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Let $X\in\mathbb{C}^{n\times n}$, $X\ne \frac{I}{n}$, be a positive definite unit trace matrix and let $\bar{X}(\gamma):=X+\gamma\left(\frac{I}{n}-X\right)$ with $\gamma\in\mathbb{R}$ and $I$ being the $n\times n$ identity matrix. Define $$ P_X := \bar{X}\left(\min_{\,\gamma\in\mathbb{R}} \left\{\, |\gamma|\,:\, \bar{X}(\gamma) \text{ is singular}\, \right\}\right) $$

My question: Is $P_X$ the best singular unit trace matrix approximation of $X$ w.r.t. the Frobenius norm?

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  • $\begingroup$ What does $\min \{\overline{X} : \overline{X} \text{ is singular }\}$ mean? The minimum value of a set of complex matrices ? $\endgroup$ – Gribouillis Aug 25 '17 at 9:08
  • $\begingroup$ @Gribouillis: $\bar{X}$ is a function of a real parameter $\gamma$ and the minimum is taken over $\gamma$'s. $\endgroup$ – Ludwig Aug 25 '17 at 9:10
  • $\begingroup$ So you mean $P_X = \bar{X}(\min\{\gamma : \bar{X}(\gamma) \text{ is singular}\})$. Why would such a $\gamma$ exist ? $\endgroup$ – Gribouillis Aug 25 '17 at 9:12
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    $\begingroup$ @Gribouillis: Yes, I made a mistake with the notation. Hope that now is clearer. To see that such a $\gamma$ exists, consider the eigenvalue decomposition of $X=T D T^\top$, it holds $\bar{X}=T(D+\gamma(I/n-D))T^\top$. Next, you just need to pick a $\gamma$ which sets to zero one diagonal entry of $D+\gamma(I/n-D)$. $\endgroup$ – Ludwig Aug 25 '17 at 9:24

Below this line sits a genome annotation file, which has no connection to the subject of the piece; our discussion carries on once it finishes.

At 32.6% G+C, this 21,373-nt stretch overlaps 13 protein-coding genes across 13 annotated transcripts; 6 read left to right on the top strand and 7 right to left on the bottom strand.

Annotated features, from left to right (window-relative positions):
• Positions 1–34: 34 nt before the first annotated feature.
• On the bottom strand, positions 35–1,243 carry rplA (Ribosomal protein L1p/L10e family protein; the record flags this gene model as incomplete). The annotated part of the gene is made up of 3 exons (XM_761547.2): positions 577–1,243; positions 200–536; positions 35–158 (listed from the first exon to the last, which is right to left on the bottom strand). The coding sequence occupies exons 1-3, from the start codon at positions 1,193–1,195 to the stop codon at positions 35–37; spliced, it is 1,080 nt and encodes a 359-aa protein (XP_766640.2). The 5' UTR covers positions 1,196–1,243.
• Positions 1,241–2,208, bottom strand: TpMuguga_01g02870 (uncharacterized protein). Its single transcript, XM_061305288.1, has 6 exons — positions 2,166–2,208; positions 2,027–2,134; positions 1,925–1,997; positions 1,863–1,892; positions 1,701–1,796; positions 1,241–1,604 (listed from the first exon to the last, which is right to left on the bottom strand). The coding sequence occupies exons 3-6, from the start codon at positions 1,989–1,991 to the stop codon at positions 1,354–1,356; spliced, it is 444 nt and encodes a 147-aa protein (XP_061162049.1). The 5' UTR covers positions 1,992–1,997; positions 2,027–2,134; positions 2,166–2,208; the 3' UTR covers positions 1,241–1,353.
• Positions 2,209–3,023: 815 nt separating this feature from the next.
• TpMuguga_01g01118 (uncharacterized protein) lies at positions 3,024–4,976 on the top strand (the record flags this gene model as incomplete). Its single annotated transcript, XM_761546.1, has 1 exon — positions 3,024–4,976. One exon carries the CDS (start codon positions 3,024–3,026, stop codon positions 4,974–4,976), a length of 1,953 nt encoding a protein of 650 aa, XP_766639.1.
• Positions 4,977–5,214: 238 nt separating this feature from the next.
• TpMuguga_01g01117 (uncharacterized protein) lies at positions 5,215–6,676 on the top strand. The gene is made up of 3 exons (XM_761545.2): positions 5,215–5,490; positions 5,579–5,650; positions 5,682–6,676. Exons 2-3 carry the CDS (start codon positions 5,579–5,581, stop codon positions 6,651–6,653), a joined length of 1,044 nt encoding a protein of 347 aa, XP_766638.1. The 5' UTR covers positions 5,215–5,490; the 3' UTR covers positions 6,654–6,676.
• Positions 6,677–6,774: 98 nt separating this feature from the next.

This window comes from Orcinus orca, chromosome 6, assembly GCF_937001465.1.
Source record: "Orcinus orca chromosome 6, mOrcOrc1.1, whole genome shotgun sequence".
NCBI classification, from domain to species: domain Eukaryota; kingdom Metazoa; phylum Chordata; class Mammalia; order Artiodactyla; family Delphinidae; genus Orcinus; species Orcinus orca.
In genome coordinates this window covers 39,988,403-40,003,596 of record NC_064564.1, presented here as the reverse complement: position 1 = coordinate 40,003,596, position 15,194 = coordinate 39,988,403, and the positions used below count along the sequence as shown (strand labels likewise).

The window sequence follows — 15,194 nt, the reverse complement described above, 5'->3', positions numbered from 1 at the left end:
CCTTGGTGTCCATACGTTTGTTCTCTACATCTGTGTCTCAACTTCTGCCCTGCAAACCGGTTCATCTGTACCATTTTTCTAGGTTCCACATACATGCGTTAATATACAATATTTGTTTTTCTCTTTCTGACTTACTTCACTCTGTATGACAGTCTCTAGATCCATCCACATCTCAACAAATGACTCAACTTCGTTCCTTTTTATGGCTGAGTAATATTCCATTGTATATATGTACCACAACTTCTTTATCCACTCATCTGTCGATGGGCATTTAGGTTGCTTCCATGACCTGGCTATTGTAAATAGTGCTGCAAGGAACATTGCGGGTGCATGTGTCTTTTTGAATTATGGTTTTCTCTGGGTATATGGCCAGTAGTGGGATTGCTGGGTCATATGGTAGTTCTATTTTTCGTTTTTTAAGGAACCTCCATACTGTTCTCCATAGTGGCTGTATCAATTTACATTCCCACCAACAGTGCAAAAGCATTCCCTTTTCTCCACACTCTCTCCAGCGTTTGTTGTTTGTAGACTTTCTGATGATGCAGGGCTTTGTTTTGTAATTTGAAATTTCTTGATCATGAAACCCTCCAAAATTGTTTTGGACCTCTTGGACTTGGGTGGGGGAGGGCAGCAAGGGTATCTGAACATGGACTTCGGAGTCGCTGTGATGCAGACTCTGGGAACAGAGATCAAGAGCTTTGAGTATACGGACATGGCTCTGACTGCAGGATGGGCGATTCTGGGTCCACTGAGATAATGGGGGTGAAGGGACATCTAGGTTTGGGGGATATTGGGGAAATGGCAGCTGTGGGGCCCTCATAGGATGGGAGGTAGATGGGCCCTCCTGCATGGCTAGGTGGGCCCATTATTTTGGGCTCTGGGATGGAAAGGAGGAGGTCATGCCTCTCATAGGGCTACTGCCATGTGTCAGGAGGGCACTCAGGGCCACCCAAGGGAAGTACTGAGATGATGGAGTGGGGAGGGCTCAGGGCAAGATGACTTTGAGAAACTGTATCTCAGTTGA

• $\begingroup$ You could as well suppose that $X=D$ because $T$ is unitary, which implies that the map $A \to T A T^\top$ preserves the Frobenius norm. $\endgroup$ – Gribouillis Aug 25 '17 at 9:54
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The answer is negative. Here is a counterexample for all $n\ge3$: let $$ \begin{align*} X &= \operatorname{diag}\left(\frac{n^2+1}{n(n+1)},\ \frac 1{n(n+1)},\ \ldots,\ \frac1{n(n+1)}\right)\\ &= \frac In + \operatorname{diag}\left(\frac{n-1}{n+1},\ \frac{-1}{n+1},\ \ldots,\ \frac{-1}{n+1}\right)\\ &= \frac In + D. \end{align*} $$ The closest singular matrix to $X$ of the form $X-\gamma D$ is given by $P_X=X+\frac1nD$. Hence $\|P_X-X\|_F=\|\frac1nD\|_F>\frac1nd_{11}=\frac{n-1}{n(n+1)}$. However, let $B$ be the matrix whose only nonzero entries are the $(2,3)$-th and $(3,2)$-th, each of value $\frac1{n(n+1)}$. Then $X+B$ is also a singular matrix of the same trace as $X$, but $\|B\|_F=\frac{\sqrt{2}}{n(n+1)}<\frac{n-1}{n(n+1)}$.

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